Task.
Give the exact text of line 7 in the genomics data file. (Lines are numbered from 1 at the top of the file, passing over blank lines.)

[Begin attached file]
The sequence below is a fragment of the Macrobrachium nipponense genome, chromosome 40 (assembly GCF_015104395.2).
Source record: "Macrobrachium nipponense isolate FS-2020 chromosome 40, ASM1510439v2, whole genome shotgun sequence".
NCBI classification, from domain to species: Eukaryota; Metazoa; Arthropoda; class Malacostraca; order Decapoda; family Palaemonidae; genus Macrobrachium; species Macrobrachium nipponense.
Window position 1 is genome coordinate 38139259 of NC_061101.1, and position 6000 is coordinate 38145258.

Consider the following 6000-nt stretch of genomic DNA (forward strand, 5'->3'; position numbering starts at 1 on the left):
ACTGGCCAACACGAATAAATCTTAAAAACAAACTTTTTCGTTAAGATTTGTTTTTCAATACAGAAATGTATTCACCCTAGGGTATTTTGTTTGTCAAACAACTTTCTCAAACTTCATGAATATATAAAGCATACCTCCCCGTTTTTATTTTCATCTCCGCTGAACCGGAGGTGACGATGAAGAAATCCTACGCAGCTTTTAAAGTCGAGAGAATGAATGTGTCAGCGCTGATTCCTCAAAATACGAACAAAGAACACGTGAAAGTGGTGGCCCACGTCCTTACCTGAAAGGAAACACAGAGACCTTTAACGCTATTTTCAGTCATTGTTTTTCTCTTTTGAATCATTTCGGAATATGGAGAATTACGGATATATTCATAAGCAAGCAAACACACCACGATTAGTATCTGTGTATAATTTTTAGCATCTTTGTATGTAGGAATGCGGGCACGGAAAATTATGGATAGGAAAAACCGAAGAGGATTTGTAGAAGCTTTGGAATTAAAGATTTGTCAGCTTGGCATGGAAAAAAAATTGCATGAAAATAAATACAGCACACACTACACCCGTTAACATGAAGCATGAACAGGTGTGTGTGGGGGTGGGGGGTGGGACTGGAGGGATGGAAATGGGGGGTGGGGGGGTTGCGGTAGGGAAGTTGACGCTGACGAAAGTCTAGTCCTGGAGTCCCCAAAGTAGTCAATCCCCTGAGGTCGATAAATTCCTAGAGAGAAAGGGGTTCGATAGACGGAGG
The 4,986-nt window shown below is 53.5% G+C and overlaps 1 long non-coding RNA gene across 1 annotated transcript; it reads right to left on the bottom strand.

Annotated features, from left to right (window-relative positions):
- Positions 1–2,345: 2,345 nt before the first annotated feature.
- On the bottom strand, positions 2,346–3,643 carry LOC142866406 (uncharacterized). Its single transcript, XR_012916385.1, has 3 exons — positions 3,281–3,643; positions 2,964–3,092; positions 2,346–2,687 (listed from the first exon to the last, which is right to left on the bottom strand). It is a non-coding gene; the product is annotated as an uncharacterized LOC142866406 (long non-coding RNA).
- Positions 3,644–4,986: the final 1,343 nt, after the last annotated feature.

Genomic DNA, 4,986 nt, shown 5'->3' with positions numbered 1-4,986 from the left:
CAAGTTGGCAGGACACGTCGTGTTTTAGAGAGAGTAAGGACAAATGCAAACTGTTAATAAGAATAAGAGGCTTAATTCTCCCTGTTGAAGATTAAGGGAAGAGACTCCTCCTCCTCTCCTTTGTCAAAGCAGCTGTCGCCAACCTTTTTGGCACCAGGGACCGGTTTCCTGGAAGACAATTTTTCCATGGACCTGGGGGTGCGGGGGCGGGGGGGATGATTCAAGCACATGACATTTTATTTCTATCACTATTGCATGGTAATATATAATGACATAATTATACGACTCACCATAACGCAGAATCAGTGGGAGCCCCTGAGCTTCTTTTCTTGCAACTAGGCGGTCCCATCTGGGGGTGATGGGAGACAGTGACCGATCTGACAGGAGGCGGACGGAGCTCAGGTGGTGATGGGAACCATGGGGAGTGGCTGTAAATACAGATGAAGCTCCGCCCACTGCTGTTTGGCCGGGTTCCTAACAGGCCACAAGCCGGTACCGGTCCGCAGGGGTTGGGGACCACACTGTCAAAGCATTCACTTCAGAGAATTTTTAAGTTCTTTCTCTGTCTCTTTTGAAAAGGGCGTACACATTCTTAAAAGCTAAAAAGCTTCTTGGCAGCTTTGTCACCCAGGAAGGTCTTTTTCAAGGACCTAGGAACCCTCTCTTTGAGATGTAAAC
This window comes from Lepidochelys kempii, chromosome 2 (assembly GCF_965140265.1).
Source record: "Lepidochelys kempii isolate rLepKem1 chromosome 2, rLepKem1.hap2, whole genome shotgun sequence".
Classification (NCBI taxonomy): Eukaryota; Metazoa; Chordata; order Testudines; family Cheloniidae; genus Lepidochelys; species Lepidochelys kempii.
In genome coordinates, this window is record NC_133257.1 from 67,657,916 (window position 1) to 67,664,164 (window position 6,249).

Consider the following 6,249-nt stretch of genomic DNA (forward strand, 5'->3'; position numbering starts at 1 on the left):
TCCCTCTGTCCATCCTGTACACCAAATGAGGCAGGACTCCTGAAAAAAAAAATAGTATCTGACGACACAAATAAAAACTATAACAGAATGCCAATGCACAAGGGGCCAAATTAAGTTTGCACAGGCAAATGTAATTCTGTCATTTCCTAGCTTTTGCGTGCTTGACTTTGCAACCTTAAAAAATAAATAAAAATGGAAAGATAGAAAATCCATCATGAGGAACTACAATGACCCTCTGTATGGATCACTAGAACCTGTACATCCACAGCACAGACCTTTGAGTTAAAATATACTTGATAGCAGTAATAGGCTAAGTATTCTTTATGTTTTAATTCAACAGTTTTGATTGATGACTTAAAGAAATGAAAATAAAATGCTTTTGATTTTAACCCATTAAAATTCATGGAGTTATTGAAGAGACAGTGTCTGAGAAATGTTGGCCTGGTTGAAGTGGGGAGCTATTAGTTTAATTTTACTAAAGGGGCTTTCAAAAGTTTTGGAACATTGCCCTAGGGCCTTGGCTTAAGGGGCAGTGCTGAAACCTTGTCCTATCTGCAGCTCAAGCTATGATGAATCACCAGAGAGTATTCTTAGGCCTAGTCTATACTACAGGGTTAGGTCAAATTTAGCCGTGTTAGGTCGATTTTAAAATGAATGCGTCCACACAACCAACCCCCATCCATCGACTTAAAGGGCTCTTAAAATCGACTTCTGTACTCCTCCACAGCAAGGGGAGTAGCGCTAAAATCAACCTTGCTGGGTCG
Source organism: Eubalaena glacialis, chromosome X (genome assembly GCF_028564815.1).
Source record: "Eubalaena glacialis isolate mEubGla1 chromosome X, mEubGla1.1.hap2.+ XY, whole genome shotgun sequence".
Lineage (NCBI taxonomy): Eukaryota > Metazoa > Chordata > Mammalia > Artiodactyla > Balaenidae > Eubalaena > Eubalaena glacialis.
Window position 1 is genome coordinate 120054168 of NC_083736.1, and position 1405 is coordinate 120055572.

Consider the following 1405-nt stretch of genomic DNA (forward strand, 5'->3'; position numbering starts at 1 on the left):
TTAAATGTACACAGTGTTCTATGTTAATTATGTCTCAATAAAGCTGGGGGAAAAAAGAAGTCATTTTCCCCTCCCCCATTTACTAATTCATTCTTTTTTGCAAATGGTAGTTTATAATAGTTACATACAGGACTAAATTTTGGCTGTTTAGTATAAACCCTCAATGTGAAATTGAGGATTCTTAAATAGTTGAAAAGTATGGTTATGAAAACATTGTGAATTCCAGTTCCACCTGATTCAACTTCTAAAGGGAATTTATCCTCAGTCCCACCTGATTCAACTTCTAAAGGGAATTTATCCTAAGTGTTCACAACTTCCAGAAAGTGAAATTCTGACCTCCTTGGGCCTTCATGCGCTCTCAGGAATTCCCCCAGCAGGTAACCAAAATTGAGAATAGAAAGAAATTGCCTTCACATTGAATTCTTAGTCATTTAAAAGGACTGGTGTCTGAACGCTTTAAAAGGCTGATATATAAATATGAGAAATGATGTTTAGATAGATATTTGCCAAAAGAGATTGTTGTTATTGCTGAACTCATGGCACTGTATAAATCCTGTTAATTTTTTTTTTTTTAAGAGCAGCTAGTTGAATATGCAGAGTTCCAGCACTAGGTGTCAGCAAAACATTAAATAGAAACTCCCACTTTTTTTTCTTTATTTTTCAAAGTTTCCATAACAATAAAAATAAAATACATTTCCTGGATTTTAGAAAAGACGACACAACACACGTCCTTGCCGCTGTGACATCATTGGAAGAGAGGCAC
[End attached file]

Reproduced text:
The 4,986-nt window shown below is 53.5% G+C and overlaps 1 long non-coding RNA gene across 1 annotated transcript; it reads right to left on the bottom strand.